Letters

Differences in mortality between African Caribbean and European people with non-insulin dependent diabetes

BMJ 1997; 314 doi: https://doi.org/10.1136/bmj.314.7076.303a (Published 25 January 1997) Cite this as: BMJ 1997;314:303

Authors' method of assigning ethnic group was wrong

  1. Ikechukwu Obialo Azuonye, Consultant psychiatrista
  1. a Adult Mental Health Unit, Lambeth Healthcare NHS Trust, London SW9 9NT
  2. b National Institute of Epidemiology, Surrey Research Park, Guildford GU2 5YD
  3. c Wessex Institute for Health Research and Development, Southampton General Hospital, Southampton SO16 6YD
  4. d Division of Public Health Sciences, UMDS, Guy's and St Thomas's Medical and Dental Schools, London SE1 7EH
  5. e EURODIAB, Department of Epidemiology and Public Health, University College London, London WC1E 6BT
  6. f London SE26 4PA
  7. g Bedford Hospital, Bedford MK42 9DJ
  8. h Unit for Metabolic Medicine, Guy's Hospital, London SE1 9RT

    Editor–The methodology of Nish Chaturvedi and colleagues' 20 year follow up of patients with non-insulin dependent diabetes mellitus is worrying.1 The authors compared mortality and morbidity in African Caribbeans and Europeans. Their first mistake was in taking it upon themselves to assign people to ethnic groups: ethnicity is a self designation that, in many cases, changes over time. They made the further error of assigning the subjects to an ethnic group “on the basis of appearance and country of birth.” They give no indication of the physical characteristics that led to a person being assigned to the African Caribbean or the European group, and they assume that two or more people looking at the same person will agree completely about that person's appearance.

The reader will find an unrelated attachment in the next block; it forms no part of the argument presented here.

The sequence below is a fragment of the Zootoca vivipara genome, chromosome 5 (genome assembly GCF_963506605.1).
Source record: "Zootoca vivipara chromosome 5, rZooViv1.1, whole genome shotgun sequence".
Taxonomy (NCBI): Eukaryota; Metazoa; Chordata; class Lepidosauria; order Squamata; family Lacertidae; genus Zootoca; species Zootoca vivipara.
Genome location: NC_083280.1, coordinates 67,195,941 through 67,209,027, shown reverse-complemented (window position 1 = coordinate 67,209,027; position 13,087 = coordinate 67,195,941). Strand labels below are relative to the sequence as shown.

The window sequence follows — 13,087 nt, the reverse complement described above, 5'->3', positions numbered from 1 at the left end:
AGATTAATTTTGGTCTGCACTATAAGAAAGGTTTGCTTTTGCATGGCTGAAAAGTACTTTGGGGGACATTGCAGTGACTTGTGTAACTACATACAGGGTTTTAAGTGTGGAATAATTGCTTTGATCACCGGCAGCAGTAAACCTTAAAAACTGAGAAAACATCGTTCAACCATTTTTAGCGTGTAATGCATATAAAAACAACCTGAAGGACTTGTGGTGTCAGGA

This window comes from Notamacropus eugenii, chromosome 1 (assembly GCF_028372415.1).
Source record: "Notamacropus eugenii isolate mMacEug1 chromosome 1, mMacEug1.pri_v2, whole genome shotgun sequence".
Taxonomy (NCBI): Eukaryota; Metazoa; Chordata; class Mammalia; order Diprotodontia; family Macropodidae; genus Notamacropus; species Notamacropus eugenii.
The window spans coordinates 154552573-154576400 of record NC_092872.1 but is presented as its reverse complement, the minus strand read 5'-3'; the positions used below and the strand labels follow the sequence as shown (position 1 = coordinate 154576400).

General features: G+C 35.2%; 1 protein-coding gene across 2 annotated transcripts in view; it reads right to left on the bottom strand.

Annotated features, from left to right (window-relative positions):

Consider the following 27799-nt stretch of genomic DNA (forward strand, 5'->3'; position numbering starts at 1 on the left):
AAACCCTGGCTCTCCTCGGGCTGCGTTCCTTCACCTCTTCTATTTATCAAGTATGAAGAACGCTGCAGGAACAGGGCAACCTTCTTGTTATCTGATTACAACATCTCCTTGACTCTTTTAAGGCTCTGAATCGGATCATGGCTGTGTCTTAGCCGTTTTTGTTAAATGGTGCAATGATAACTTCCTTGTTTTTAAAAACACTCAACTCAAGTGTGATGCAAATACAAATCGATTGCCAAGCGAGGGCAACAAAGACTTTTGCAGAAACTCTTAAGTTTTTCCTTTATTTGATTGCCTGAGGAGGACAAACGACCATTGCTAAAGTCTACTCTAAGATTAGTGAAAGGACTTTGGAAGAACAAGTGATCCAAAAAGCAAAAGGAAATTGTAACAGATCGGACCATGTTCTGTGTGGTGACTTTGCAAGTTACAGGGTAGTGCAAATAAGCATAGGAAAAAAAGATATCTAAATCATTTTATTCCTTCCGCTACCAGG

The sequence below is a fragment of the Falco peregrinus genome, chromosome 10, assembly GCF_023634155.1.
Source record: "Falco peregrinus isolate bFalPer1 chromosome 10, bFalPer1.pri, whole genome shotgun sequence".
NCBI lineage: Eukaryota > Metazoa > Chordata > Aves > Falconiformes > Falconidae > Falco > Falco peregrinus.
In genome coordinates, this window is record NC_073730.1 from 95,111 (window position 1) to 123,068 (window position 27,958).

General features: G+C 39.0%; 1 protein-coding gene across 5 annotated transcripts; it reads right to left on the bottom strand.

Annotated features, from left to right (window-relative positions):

The African Caribbean group are said to be those “people of black African descent who either were born in the Caribbean or were descendants of those born in the Caribbean”–that is to say, two different populations. This assertion contradicts the authors' statement that “all [their] participants were first generation migrants.” And who, in any case, are Europeans?

    It is unfortunate that anyone wishing to replicate this study cannot do so because of the poor selection of the sample population, a situation that reflects the problems I addressed in the BMJ a few weeks ago.2

    References

    1. 1.
    2. 2.

    Lack of ethnic differences in renal complications of diabetes is puzzling

    1. Veena Soni Raleigh, Senior research fellowb,
    2. Paul Roderick, Senior lecturer in public health medicinec
    1. a Adult Mental Health Unit, Lambeth Healthcare NHS Trust, London SW9 9NT
    2. b National Institute of Epidemiology, Surrey Research Park, Guildford GU2 5YD
    3. c Wessex Institute for Health Research and Development, Southampton General Hospital, Southampton SO16 6YD
    4. d Division of Public Health Sciences, UMDS, Guy's and St Thomas's Medical and Dental Schools, London SE1 7EH
    5. e EURODIAB, Department of Epidemiology and Public Health, University College London, London WC1E 6BT
    6. f London SE26 4PA
    7. g Bedford Hospital, Bedford MK42 9DJ
    8. h Unit for Metabolic Medicine, Guy's Hospital, London SE1 9RT

      Editor–Nish Chaturvedi and colleagues' study shows that low rates of coronary heart disease in African Caribbeans persist in those with diabetes.1 Two other findings are puzzling.

      The first is the low risk of death from all causes in African Caribbean diabetic patients compared with their European counterparts (it is about half). An analysis based on the 1991 census for England and Wales shows a 3.5-fold higher mortality from diabetes in African Caribbean born men …

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